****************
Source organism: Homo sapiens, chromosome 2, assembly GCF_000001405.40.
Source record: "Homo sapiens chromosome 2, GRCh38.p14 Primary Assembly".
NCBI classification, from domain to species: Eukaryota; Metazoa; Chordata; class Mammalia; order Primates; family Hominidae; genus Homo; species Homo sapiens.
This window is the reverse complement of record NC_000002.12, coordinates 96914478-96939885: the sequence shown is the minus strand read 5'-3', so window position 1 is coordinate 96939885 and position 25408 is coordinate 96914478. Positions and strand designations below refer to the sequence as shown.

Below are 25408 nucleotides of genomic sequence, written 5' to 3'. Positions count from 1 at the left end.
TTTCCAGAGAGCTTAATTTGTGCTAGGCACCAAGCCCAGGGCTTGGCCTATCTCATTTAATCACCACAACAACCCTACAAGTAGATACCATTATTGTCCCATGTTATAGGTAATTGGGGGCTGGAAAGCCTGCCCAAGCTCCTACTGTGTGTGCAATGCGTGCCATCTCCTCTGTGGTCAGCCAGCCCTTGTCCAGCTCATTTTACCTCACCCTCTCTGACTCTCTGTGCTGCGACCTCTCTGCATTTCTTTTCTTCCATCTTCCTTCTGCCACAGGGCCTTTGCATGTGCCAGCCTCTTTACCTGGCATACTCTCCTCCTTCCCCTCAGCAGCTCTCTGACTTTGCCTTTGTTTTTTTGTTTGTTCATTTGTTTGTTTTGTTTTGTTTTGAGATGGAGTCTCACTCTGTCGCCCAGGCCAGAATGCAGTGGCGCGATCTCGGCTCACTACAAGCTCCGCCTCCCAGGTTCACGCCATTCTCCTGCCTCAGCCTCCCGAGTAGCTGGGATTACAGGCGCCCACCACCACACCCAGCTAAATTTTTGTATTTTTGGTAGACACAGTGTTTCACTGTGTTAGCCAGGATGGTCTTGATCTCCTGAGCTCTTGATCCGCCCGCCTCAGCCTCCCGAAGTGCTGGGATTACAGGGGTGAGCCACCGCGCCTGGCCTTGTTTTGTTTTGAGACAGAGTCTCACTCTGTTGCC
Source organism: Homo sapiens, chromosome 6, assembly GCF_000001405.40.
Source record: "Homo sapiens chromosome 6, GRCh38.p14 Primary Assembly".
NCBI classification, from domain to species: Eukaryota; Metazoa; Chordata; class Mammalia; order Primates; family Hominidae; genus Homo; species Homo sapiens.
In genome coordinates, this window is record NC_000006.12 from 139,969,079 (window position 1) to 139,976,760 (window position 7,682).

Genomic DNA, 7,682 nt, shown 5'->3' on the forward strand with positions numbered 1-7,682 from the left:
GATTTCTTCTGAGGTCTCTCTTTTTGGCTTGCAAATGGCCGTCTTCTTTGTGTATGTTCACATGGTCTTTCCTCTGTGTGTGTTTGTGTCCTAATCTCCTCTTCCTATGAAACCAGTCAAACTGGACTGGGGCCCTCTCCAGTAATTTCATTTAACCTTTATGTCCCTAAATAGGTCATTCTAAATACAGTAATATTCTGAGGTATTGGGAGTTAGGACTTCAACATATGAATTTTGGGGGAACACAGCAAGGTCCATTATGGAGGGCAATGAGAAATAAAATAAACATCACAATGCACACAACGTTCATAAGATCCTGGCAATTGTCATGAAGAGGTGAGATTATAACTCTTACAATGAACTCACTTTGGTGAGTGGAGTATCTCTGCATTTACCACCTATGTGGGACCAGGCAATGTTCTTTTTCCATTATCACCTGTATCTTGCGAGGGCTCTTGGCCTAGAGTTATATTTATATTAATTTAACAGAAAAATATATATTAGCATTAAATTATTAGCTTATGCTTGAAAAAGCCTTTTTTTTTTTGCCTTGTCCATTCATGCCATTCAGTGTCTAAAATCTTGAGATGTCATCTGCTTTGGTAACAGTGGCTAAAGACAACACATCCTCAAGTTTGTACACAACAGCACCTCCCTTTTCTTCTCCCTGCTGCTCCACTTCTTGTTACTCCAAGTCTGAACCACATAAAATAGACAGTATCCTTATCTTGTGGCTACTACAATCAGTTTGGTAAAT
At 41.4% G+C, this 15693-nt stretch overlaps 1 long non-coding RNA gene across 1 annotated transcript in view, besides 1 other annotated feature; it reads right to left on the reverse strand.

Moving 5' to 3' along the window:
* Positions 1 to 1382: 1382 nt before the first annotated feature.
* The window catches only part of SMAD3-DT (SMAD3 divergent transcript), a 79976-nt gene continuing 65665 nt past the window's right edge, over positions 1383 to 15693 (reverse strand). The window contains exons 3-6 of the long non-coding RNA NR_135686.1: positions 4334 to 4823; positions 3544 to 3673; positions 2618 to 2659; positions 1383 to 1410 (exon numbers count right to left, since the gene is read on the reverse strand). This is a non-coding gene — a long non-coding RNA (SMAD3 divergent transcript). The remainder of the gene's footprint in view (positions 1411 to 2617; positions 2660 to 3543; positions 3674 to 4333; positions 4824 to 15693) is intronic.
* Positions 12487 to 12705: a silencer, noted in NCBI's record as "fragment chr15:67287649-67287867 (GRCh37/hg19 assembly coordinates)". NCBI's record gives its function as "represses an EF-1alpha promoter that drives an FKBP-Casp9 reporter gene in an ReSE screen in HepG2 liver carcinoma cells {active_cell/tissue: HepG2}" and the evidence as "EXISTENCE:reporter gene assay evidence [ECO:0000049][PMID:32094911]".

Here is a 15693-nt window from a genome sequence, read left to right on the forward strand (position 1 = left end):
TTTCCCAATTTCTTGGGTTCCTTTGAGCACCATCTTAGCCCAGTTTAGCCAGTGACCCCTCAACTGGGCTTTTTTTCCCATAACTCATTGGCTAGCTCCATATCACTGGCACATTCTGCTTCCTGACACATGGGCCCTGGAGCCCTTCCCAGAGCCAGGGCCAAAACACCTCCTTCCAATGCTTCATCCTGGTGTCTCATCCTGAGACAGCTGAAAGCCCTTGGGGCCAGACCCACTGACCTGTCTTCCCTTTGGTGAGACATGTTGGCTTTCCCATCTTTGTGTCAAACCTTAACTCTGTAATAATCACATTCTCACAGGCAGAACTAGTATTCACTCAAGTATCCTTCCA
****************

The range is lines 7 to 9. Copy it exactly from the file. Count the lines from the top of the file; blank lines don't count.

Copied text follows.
Source organism: Homo sapiens, chromosome 6, assembly GCF_000001405.40.
Source record: "Homo sapiens chromosome 6, GRCh38.p14 Primary Assembly".
NCBI classification, from domain to species: Eukaryota; Metazoa; Chordata; class Mammalia; order Primates; family Hominidae; genus Homo; species Homo sapiens.